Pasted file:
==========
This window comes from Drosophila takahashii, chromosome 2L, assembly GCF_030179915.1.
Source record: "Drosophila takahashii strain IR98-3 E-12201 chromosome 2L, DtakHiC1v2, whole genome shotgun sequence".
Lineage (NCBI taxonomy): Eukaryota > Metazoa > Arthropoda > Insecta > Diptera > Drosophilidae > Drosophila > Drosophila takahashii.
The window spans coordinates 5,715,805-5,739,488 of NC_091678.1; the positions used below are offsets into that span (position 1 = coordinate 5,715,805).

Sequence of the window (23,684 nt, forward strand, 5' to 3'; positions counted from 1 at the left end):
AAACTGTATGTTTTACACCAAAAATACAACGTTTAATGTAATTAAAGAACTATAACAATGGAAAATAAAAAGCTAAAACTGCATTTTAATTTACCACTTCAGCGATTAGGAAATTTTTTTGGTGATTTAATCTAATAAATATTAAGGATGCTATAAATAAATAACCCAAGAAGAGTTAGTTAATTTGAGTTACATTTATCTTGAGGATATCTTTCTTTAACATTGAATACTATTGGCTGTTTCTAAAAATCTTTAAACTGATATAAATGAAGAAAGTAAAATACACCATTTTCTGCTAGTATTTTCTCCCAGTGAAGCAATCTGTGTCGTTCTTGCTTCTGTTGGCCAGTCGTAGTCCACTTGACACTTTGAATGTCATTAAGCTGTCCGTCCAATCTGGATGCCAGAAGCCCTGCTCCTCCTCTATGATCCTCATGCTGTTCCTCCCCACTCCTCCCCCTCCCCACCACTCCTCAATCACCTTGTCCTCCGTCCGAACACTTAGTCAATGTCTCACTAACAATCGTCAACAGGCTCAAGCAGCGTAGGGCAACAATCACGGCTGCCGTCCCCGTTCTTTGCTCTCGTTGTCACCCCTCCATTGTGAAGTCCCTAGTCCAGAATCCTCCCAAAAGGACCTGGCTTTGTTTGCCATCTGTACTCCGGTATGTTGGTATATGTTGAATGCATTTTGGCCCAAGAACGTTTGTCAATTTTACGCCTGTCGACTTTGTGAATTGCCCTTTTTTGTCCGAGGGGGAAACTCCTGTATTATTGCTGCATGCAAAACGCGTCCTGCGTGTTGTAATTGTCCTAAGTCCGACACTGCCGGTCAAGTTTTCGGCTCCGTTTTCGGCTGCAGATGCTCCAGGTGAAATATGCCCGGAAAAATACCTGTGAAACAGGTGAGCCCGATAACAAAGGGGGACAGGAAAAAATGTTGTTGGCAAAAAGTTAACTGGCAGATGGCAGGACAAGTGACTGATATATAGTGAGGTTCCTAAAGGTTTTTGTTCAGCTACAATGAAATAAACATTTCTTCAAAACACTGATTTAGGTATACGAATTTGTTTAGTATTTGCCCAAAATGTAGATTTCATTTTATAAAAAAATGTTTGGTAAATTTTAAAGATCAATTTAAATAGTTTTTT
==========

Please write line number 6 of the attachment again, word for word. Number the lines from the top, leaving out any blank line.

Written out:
AAACTGTATGTTTTACACCAAAAATACAACGTTTAATGTAATTAAAGAACTATAACAATGGAAAATAAAAAGCTAAAACTGCATTTTAATTTACCACTTCAGCGATTAGGAAATTTTTTTGGTGATTTAATCTAATAAATATTAAGGATGCTATAAATAAATAACCCAAGAAGAGTTAGTTAATTTGAGTTACATTTATCTTGAGGATATCTTTCTTTAACATTGAATACTATTGGCTGTTTCTAAAAATCTTTAAACTGATATAAATGAAGAAAGTAAAATACACCATTTTCTGCTAGTATTTTCTCCCAGTGAAGCAATCTGTGTCGTTCTTGCTTCTGTTGGCCAGTCGTAGTCCACTTGACACTTTGAATGTCATTAAGCTGTCCGTCCAATCTGGATGCCAGAAGCCCTGCTCCTCCTCTATGATCCTCATGCTGTTCCTCCCCACTCCTCCCCCTCCCCACCACTCCTCAATCACCTTGTCCTCCGTCCGAACACTTAGTCAATGTCTCACTAACAATCGTCAACAGGCTCAAGCAGCGTAGGGCAACAATCACGGCTGCCGTCCCCGTTCTTTGCTCTCGTTGTCACCCCTCCATTGTGAAGTCCCTAGTCCAGAATCCTCCCAAAAGGACCTGGCTTTGTTTGCCATCTGTACTCCGGTATGTTGGTATATGTTGAATGCATTTTGGCCCAAGAACGTTTGTCAATTTTACGCCTGTCGACTTTGTGAATTGCCCTTTTTTGTCCGAGGGGGAAACTCCTGTATTATTGCTGCATGCAAAACGCGTCCTGCGTGTTGTAATTGTCCTAAGTCCGACACTGCCGGTCAAGTTTTCGGCTCCGTTTTCGGCTGCAGATGCTCCAGGTGAAATATGCCCGGAAAAATACCTGTGAAACAGGTGAGCCCGATAACAAAGGGGGACAGGAAAAAATGTTGTTGGCAAAAAGTTAACTGGCAGATGGCAGGACAAGTGACTGATATATAGTGAGGTTCCTAAAGGTTTTTGTTCAGCTACAATGAAATAAACATTTCTTCAAAACACTGATTTAGGTATACGAATTTGTTTAGTATTTGCCCAAAATGTAGATTTCATTTTATAAAAAAATGTTTGGTAAATTTTAAAGATCAATTTAAATAGTTTTTT